The challenges faced by people seeking asylum and people from refugee backgrounds in finding affordable, appropriate and sustainable housing is consistently raised as one of the primary issues affecting humanitarian entrants in Australia. Communities and service providers across Australia have adopted various strategies to assist humanitarian entrants to overcome barriers, including practical support, acting as an intermediary, drawing on community connections and exploring non-traditional settlement options.
This report includes profiles of local projects, as well as a call for government action to address structural and systemic issues regarding housing availability and affordability.
The challenges faced by people seeking asylum and people from refugee backgrounds in finding affordable, appropriate and sustainable housing is consistently raised as one of the primary issues affecting humanitarian entrants in Australia. In recent years, these challenges have become even more acute due to the increasing competitiveness of the housing market in many metropolitan and regional areas across Australia; and changes to Australian Government policy which have resulted in larger numbers of humanitarian entrants being resettled in Australia and larger numbers of people seeking asylum living in the community, both seeking affordable housing.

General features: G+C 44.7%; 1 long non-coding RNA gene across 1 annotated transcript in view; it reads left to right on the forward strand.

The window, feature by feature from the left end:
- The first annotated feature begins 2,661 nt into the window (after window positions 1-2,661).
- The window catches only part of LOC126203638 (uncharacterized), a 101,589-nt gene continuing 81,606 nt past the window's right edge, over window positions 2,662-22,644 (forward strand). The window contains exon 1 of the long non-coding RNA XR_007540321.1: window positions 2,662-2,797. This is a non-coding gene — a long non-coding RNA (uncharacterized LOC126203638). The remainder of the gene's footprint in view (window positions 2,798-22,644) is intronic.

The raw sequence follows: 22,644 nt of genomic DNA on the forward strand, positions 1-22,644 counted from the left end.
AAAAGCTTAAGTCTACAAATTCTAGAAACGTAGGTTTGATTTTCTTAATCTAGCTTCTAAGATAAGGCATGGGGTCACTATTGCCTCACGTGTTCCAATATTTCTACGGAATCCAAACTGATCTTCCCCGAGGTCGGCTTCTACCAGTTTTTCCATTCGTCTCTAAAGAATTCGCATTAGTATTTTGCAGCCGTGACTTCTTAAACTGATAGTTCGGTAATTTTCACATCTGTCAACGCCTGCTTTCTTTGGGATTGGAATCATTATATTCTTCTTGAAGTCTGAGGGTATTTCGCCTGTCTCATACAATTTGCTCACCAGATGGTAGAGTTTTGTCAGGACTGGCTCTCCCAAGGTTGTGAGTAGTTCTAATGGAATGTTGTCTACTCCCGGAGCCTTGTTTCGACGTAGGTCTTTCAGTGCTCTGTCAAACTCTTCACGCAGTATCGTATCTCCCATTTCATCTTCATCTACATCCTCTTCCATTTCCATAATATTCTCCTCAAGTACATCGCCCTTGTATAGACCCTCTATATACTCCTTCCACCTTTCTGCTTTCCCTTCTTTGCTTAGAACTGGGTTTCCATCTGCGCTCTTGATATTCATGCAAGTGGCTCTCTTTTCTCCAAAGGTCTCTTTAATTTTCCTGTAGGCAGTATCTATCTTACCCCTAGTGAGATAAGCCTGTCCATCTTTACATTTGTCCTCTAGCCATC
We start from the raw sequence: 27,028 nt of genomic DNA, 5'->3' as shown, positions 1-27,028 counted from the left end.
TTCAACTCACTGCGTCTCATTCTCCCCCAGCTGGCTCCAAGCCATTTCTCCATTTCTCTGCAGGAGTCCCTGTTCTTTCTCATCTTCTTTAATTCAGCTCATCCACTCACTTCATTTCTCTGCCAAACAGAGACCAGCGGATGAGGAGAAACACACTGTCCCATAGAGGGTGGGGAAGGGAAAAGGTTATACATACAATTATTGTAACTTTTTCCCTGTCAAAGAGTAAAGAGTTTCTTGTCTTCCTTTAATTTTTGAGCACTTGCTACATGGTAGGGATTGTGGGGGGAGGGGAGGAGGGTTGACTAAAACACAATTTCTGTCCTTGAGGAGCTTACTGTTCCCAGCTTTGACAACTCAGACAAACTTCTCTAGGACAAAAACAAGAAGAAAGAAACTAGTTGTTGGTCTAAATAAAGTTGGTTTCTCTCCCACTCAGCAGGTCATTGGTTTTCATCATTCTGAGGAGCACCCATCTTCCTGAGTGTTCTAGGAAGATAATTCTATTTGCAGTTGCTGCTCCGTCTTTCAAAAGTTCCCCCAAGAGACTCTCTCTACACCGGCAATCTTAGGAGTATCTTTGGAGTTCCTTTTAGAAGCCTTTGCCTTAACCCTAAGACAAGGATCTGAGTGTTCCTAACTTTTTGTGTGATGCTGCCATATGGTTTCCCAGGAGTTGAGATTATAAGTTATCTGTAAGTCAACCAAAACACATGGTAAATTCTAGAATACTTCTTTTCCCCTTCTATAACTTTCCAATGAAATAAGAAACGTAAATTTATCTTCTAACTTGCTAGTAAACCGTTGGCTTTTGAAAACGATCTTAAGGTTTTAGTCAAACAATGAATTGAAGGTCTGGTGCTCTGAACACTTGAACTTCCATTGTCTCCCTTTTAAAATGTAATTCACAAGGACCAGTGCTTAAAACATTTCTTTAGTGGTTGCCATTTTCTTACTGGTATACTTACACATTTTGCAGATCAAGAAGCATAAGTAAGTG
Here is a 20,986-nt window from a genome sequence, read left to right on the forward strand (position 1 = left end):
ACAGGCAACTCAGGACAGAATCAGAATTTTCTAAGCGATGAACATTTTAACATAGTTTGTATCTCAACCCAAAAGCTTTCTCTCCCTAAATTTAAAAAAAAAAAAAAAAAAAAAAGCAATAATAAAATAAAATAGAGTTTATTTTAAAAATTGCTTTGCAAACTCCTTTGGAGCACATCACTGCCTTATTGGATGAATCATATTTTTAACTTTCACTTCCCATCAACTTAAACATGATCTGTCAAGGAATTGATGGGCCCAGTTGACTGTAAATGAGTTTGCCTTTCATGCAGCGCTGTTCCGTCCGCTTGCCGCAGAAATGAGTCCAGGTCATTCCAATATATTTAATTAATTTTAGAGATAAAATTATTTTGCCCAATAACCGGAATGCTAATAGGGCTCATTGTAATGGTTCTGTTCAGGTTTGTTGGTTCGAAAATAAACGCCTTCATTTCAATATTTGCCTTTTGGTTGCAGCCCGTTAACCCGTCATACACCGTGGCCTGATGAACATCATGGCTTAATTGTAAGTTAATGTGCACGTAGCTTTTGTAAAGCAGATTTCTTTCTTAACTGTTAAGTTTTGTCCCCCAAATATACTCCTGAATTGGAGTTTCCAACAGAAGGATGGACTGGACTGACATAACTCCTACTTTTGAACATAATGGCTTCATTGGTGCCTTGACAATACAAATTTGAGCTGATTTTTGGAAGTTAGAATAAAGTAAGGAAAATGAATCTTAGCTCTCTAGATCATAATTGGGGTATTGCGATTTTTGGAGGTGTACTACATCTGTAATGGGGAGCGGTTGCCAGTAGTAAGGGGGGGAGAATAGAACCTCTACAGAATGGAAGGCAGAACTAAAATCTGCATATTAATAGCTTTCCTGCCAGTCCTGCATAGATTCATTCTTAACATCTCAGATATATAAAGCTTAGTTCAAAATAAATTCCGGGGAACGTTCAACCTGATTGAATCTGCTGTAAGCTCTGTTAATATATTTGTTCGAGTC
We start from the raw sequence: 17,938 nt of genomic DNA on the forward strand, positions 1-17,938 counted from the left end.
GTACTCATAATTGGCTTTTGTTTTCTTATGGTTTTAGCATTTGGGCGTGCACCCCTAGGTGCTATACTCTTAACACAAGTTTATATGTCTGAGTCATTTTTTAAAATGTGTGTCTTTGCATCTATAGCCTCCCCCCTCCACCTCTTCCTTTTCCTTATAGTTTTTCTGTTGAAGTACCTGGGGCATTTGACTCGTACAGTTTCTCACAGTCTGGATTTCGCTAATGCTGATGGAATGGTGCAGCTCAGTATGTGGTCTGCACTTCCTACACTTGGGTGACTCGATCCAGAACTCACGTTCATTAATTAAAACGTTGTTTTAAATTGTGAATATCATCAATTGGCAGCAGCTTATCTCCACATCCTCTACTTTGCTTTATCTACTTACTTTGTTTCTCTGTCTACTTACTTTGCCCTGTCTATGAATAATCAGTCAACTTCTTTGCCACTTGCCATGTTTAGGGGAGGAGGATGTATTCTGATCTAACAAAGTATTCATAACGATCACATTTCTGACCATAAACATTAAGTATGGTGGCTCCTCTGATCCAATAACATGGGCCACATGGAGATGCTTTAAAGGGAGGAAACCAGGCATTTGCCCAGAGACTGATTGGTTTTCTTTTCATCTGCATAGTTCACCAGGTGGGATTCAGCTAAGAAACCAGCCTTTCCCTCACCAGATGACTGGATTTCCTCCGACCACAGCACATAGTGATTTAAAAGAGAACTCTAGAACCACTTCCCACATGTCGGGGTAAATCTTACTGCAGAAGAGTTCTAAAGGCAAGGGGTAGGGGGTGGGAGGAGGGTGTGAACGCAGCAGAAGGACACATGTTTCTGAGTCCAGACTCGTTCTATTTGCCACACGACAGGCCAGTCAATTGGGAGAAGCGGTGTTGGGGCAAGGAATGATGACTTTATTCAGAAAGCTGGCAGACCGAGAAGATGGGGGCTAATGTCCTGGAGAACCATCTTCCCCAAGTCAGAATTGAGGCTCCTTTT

While accessing affordable and suitable housing is a challenge for all low income earners in the current market, humanitarian entrants also face a range of additional barriers which hamper their capacity to find and maintain sustainable housing. These include: reliance of income support during the early stages of settlement or due to difficulties in finding employment; lack of understanding of Australian rental processes; language barriers; lack of rental history and documentation; lack of understanding of tenancy rights and responsibilities; negative attitudes among real estate agents, landlords and other housing providers; and the risks associated with shared accommodation arrangements.
While there are many common challenges for people seeking asylum, refugees and other humanitarian entrants in finding accommodation, experiences in the Australian housing market also differ for different groups depending on factors such as family composition, gender, cultural background, age and length of time in Australia. Similarly, while people seeking asylum face many of the same barriers and challenges as humanitarian entrants on permanent visas, consultation participants also identified a range of specific issues affecting this group, including their temporary visa status, exceptionally low incomes, the limitations of service provision models for people seeking asylum and inadequate transition support.
Communities and service providers across Australia have adopted a range of strategies to assist humanitarian entrants to overcome the significant challenges they face in securing housing. These strategies have included:
- Providing practical support for new arrivals to navigate and access the housing market including orientation, intensive one-on-one support, education about tenancy rights and responsibilities, financial assistance, transitional and supported housing options and targeted homelessness services.
- Acting as an intermediary between housing providers and those seeking accommodation through building relationships with real estate agents and other housing providers, providing brokerage and advocacy support, head leasing, developing partnerships with housing providers, offering language support and addressing community attitudes which impact upon housing accessibility.